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Arduino Sketches: Tools and Techniques for Programming Wizardry by James A. Langbridge

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CHAPTER7

SPI

This chapter discusses the following functions of the SPI library:

  • begin()
  • end()
  • setBitOrder()
  • setDataMode()
  • setClockDivider()
  • transfer()

The hardware needed to use these functions includes:

  • Arduino Due
  • Adafruit MAX31855 breakout board
  • Type-K thermocouple wire, from Adafruit Industries

You can find the code download for this chapter at http://www.wiley.com/go/arduinosketches on the Download Code tab. The code is in the Chapter 7 folder and the filename is Chapter7.ino.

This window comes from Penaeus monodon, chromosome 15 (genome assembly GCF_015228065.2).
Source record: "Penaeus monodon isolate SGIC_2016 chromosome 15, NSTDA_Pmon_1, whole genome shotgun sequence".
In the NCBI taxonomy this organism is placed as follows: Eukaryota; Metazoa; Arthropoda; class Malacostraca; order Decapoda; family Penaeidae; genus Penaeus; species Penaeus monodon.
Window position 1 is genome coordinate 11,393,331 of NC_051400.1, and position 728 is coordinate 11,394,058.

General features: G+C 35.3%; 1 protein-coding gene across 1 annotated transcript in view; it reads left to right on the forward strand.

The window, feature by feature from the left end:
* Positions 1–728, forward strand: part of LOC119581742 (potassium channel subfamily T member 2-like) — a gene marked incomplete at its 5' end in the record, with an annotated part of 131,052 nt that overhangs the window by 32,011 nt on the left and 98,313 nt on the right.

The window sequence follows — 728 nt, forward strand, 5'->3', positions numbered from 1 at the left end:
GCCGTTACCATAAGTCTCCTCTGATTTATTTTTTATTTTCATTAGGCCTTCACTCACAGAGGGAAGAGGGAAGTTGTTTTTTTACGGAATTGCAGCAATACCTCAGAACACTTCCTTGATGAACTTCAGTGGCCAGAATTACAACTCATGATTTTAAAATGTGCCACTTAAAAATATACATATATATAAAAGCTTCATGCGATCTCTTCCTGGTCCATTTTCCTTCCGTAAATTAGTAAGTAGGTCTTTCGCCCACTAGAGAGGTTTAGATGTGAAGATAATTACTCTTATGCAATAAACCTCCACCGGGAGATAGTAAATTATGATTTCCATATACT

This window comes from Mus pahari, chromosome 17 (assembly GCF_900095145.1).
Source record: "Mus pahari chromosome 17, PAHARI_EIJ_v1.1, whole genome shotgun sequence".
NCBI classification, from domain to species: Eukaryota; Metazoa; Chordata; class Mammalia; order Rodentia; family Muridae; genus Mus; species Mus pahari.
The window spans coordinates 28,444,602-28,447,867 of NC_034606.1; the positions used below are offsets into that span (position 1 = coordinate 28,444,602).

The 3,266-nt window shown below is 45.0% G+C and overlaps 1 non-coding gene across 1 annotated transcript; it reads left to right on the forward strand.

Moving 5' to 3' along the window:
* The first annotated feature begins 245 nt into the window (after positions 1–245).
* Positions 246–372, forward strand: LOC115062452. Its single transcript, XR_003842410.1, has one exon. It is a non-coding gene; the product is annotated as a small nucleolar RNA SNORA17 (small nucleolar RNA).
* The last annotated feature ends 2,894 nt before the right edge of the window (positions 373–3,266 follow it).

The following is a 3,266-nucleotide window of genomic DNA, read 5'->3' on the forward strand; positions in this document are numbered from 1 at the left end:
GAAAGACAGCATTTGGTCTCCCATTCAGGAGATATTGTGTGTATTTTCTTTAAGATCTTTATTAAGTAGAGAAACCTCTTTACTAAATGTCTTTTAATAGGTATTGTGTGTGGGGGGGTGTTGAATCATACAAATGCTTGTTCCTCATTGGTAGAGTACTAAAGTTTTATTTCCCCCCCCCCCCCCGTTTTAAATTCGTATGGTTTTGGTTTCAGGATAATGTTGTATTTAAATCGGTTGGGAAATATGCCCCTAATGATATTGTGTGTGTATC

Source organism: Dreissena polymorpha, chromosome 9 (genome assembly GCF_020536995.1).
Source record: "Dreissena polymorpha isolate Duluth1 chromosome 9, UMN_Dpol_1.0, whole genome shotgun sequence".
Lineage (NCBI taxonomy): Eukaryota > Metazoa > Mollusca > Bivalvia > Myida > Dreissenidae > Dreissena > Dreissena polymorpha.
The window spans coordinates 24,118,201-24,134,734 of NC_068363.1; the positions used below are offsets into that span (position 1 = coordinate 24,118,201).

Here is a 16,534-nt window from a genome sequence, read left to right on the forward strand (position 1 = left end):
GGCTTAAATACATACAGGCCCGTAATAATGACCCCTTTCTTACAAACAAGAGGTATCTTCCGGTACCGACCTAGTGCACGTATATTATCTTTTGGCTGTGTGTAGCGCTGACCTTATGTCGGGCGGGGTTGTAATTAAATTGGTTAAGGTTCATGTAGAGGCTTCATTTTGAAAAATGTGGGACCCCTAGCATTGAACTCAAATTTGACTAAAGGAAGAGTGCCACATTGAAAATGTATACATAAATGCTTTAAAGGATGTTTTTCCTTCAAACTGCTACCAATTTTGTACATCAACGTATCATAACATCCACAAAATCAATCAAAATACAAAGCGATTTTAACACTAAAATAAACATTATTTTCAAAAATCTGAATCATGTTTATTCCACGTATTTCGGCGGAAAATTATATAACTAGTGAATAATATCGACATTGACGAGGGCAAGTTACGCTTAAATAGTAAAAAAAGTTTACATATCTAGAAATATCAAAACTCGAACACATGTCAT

Introducting SPI

Serial data connections have been the backbone for computer communication systems for decades. Reliable and sufficiently fast for most devices, they have been used to communicate with modems, IC programmers, and computer-to-computer communications for most of computing's history. They use few wires compared to other communications systems and are generally robust—qualities that are useful for embedded systems and peripherals.

Serial communications are also used deep inside embedded systems where space is critical. Instead of connecting a device to a 32-bit data bus, a simple temperature sensor can, instead, be connected to the microcontroller via just a few wires. It makes design simpler, cheaper, and more efficient.

Although serial connections have a lot of advantages, they also have disadvantages. Having a modem and a programmer requires a computer with two serial ports; a serial port cannot (easily) handle multiple devices. One serial port, one device. This is the same for microcontrollers ...

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